Intolerable Civility

Valentin de Boulogne, Christ Driving the Money Changers out of the Temple, c.1618

When it was almost time for the Jewish Passover, Jesus went up to Jerusalem. In the temple courts he found people selling cattle, sheep and doves, and others sitting at tables exchanging money. So he made a whip out of cords, and drove all from the temple courts, both sheep and cattle; he scattered the coins of the money changers and overturned their tables. To those who sold doves he said, ‘Get these out of here! Stop turning my Father’s house into a market!’ (John 2:13-16 NIV)

I can hear it now, can’t you? “What has happened to civility?” “Couldn’t he have just asked nicely?” “Here’s this guy who hangs out with publicans and prostitutes, and all the sudden he can’t handle a few money-changers in the Temple?” “What a hypocrite!” “Yeah, where’s the tolerance?” Pretty sure that’s how this would go down on Meet the Press.  

It is probably no coincidence that the “civility movement” always seems to gain steam when the marginalized have been pushed so far they must raise a ruckus simply to be heard. But we know as well from recent events that even silent protests, like “taking a knee,” can provoke charges of incivility when the message is one that threatens privilege. As Vann Newkirk wrote in the Atlantic last year when the immigration and family-separation crisis sparked outrage: “Civility is … wielded as a cudgel against those already facing obliteration that dictates to them how they must face it” by “a majority inclined to ignore the violence done in its name—because in the end, they will be alright.”

Like the language of civility, that of tolerance can be a kind of cudgel as well, an “iron fist in a velvet glove.” Tolerance speaks even more frankly than civility of inequality in the social order. Think of the profound asymmetry of the active and passive of the verb: while we may feel pride at our ability to tolerate others, how does it feel to “be tolerated”? Tolerance remains a pillar of the political life of a secular society, but like the language of civility, it is inadequate — I would argue inappropriate even — for communities of faith and coalitions of conscience.

Whether in our own communities or in interfaith conversations, tolerance, aside from indicating entrenched (if implicit) bias, is the language of spiritual scarcity. And if you doubt this, think again of a verb in the active and passive that communicates true abundance: to love and be loved. The language of tolerance is too often used in religious settings to begrudge admittance to those whose whole humanity we are unwilling to engage with our own. It often substitutes without our even realizing it for the language of abundance that truly opens up possibilities of transformation.

The language of tolerance and civility not only glosses over the difficult work of justice and equality, of radical love and hospitality to which our transformative communities really owe their existence and to which they must continually and explicitly recommit themselves, it also makes the work itself harder to conceive. Our uncritical use of language that continually reinforces power and privilege can actually silence the language of abundance out of which flows the courage and conviction to live in abundance with one another.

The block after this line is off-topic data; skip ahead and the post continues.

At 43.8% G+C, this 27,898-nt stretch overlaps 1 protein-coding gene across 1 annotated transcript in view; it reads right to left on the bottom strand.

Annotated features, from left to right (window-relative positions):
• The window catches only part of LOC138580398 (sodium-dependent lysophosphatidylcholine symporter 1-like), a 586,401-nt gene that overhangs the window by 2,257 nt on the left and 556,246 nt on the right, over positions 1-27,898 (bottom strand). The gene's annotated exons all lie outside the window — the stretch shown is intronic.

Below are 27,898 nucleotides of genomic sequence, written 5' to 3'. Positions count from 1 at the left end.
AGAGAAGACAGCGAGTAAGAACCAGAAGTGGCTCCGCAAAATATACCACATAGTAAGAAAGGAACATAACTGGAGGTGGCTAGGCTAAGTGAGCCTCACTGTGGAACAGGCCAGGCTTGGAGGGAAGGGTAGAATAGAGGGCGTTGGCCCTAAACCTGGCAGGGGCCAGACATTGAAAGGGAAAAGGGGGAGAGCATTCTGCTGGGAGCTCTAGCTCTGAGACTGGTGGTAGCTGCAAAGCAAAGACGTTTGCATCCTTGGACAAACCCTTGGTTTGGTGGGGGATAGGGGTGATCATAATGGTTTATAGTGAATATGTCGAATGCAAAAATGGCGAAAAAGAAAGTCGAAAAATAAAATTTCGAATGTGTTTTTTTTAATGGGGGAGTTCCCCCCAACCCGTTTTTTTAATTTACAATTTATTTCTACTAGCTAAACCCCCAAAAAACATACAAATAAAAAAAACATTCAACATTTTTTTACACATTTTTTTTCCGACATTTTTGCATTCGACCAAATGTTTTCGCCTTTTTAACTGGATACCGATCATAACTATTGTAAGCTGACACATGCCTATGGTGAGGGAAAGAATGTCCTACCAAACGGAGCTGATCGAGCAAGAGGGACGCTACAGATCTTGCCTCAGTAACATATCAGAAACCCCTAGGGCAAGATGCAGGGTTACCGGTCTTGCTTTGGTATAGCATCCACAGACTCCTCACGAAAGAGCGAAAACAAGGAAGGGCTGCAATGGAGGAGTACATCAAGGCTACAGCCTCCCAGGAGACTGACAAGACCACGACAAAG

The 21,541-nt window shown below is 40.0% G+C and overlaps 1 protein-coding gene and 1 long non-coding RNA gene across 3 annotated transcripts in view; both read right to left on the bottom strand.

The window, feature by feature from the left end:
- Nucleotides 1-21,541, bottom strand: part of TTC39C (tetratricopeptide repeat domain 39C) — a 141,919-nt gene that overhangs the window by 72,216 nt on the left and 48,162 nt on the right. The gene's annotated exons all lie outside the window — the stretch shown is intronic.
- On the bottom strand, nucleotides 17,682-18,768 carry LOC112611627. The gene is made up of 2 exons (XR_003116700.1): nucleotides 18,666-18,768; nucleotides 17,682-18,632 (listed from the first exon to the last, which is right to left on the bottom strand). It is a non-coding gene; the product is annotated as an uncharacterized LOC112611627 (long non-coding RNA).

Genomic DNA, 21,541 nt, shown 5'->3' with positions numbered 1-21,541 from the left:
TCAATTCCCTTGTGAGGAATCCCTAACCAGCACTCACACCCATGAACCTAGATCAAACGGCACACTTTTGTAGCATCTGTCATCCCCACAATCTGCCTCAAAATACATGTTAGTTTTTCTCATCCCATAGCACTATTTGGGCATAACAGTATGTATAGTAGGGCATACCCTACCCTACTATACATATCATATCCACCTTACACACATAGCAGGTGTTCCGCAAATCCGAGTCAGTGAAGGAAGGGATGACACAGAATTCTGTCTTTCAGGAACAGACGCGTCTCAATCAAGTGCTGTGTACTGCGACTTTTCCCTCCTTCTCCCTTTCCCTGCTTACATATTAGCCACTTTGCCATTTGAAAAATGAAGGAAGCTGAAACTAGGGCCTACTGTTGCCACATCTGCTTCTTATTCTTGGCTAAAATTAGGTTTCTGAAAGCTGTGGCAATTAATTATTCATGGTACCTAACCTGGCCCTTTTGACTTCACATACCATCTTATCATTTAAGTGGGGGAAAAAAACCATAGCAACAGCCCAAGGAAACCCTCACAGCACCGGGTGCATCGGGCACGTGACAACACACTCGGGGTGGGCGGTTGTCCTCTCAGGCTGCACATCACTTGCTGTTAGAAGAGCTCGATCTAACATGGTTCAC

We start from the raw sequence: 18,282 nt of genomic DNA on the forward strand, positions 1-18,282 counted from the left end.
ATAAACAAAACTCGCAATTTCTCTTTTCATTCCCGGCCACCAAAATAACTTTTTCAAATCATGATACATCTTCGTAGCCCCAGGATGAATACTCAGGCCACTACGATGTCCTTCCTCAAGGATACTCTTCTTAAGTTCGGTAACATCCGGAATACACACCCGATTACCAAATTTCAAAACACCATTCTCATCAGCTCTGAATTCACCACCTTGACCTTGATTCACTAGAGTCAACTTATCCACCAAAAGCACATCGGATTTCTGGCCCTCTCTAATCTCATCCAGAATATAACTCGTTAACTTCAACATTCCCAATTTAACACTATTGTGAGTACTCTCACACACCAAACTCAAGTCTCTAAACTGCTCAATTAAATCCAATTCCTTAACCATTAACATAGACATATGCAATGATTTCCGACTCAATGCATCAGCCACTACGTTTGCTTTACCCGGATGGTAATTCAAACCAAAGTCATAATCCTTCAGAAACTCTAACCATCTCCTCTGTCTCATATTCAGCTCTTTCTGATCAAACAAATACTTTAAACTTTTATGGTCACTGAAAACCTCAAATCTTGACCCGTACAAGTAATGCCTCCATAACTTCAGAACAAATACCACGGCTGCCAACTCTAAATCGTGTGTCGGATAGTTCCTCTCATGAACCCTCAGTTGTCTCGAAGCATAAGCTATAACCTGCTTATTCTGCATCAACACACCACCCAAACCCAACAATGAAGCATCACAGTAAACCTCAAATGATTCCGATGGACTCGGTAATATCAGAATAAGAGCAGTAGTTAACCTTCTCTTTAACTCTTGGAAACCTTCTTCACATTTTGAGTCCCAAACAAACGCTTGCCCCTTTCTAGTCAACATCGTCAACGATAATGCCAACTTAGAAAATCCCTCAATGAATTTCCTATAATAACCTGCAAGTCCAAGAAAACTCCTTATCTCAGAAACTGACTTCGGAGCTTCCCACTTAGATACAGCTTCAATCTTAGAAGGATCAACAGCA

Language matters. In the beginning was the Word. Relying on the language of tolerance and civility limits what we can expect from encounters across difference and makes us complicit in the world of scarcity that this language depicts. That the language and life of abundance can embrace difference, encourage us to work together through difficulty and discord, and provide us with tools to navigate conflict in the pursuit of transformation is, for me, a fundamental article of faith. In fact, it may be what faith itself is for.

“So you’re a divinity student, huh…?”

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I haven’t even started classes yet, but I had my first, “so you’re a divinity student, huh…?” conversation last night.

You know the one: where someone says “so you’re a divinity student, huh…?” and you say, “uhhh…” and they launch into a forty-minute monologue about life, the universe and everything that inevitably ends with the Ancient Aliens guy.

Because I work in a Church setting (I head the Church Street Ministry of First Parish Unitarian Universalist, which works with home- and food-security in Cambridge, Mass.) this isn’t a totally unexpected  scenario, and because it’s UU, the Ancient Aliens thing is also, um, not totally unexpected. 

Don’t get me wrong. I love talking to people about Ancient Aliens. See, I’m particularly interested in the individual and vernacular “deviations” from creeds and practices, their origins in oral traditions, nascent religions and religions like Christianity in their oral, incipient stages. I am always fascinated by how people are interpreting and utilizing the received wisdom of religious traditions, de- and re-contextualizing them, mixing, matching, recycling, re-purposing, and tweaking them for their own ends.